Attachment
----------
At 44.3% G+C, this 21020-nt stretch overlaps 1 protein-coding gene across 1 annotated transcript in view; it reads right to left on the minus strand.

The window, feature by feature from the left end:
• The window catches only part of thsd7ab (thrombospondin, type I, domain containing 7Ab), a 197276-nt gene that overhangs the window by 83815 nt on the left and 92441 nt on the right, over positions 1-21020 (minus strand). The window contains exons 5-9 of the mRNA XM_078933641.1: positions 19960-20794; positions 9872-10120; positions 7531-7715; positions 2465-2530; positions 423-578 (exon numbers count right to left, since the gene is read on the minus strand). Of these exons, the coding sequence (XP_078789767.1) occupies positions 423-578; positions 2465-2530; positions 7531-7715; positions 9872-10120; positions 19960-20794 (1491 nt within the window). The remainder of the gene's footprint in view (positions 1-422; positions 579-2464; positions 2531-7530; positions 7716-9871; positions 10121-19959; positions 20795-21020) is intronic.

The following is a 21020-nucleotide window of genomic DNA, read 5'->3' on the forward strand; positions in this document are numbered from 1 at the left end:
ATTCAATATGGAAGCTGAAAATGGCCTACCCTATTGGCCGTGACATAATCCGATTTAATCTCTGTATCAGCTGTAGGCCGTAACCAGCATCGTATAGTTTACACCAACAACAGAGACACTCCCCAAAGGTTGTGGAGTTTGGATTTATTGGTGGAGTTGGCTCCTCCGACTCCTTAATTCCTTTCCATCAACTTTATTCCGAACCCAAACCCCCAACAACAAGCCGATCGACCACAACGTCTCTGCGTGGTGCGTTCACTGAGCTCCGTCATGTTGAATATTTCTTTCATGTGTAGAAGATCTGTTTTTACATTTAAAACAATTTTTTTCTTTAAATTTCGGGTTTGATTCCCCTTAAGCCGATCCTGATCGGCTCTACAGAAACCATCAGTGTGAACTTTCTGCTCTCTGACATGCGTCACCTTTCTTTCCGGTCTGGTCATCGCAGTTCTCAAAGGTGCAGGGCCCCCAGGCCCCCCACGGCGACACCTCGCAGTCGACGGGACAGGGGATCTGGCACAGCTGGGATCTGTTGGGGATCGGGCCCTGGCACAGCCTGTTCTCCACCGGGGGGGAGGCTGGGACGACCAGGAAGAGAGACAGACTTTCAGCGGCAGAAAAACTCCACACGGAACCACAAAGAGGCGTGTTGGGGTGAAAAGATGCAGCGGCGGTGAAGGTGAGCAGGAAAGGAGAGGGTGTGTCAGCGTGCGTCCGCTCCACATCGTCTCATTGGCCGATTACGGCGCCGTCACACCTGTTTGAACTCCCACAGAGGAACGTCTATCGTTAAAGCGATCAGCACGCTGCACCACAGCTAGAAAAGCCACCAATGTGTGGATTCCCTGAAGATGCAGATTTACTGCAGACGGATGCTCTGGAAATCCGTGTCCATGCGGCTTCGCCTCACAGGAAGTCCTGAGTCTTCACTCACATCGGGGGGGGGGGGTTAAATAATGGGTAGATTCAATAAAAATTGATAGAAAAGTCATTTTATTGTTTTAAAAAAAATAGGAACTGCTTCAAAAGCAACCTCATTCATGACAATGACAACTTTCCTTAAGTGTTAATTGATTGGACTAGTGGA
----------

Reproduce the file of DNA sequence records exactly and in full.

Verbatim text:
At 44.3% G+C, this 21020-nt stretch overlaps 1 protein-coding gene across 1 annotated transcript in view; it reads right to left on the minus strand.

The window, feature by feature from the left end:
• The window catches only part of thsd7ab (thrombospondin, type I, domain containing 7Ab), a 197276-nt gene that overhangs the window by 83815 nt on the left and 92441 nt on the right, over positions 1-21020 (minus strand). The window contains exons 5-9 of the mRNA XM_078933641.1: positions 19960-20794; positions 9872-10120; positions 7531-7715; positions 2465-2530; positions 423-578 (exon numbers count right to left, since the gene is read on the minus strand). Of these exons, the coding sequence (XP_078789767.1) occupies positions 423-578; positions 2465-2530; positions 7531-7715; positions 9872-10120; positions 19960-20794 (1491 nt within the window). The remainder of the gene's footprint in view (positions 1-422; positions 579-2464; positions 2531-7530; positions 7716-9871; positions 10121-19959; positions 20795-21020) is intronic.

The following is a 21020-nucleotide window of genomic DNA, read 5'->3' on the forward strand; positions in this document are numbered from 1 at the left end:
ATTCAATATGGAAGCTGAAAATGGCCTACCCTATTGGCCGTGACATAATCCGATTTAATCTCTGTATCAGCTGTAGGCCGTAACCAGCATCGTATAGTTTACACCAACAACAGAGACACTCCCCAAAGGTTGTGGAGTTTGGATTTATTGGTGGAGTTGGCTCCTCCGACTCCTTAATTCCTTTCCATCAACTTTATTCCGAACCCAAACCCCCAACAACAAGCCGATCGACCACAACGTCTCTGCGTGGTGCGTTCACTGAGCTCCGTCATGTTGAATATTTCTTTCATGTGTAGAAGATCTGTTTTTACATTTAAAACAATTTTTTTCTTTAAATTTCGGGTTTGATTCCCCTTAAGCCGATCCTGATCGGCTCTACAGAAACCATCAGTGTGAACTTTCTGCTCTCTGACATGCGTCACCTTTCTTTCCGGTCTGGTCATCGCAGTTCTCAAAGGTGCAGGGCCCCCAGGCCCCCCACGGCGACACCTCGCAGTCGACGGGACAGGGGATCTGGCACAGCTGGGATCTGTTGGGGATCGGGCCCTGGCACAGCCTGTTCTCCACCGGGGGGGAGGCTGGGACGACCAGGAAGAGAGACAGACTTTCAGCGGCAGAAAAACTCCACACGGAACCACAAAGAGGCGTGTTGGGGTGAAAAGATGCAGCGGCGGTGAAGGTGAGCAGGAAAGGAGAGGGTGTGTCAGCGTGCGTCCGCTCCACATCGTCTCATTGGCCGATTACGGCGCCGTCACACCTGTTTGAACTCCCACAGAGGAACGTCTATCGTTAAAGCGATCAGCACGCTGCACCACAGCTAGAAAAGCCACCAATGTGTGGATTCCCTGAAGATGCAGATTTACTGCAGACGGATGCTCTGGAAATCCGTGTCCATGCGGCTTCGCCTCACAGGAAGTCCTGAGTCTTCACTCACATCGGGGGGGGGGGGTTAAATAATGGGTAGATTCAATAAAAATTGATAGAAAAGTCATTTTATTGTTTTAAAAAAAATAGGAACTGCTTCAAAAGCAACCTCATTCATGACAATGACAACTTTCCTTAAGTGTTAATTGATTGGACTAGTGGA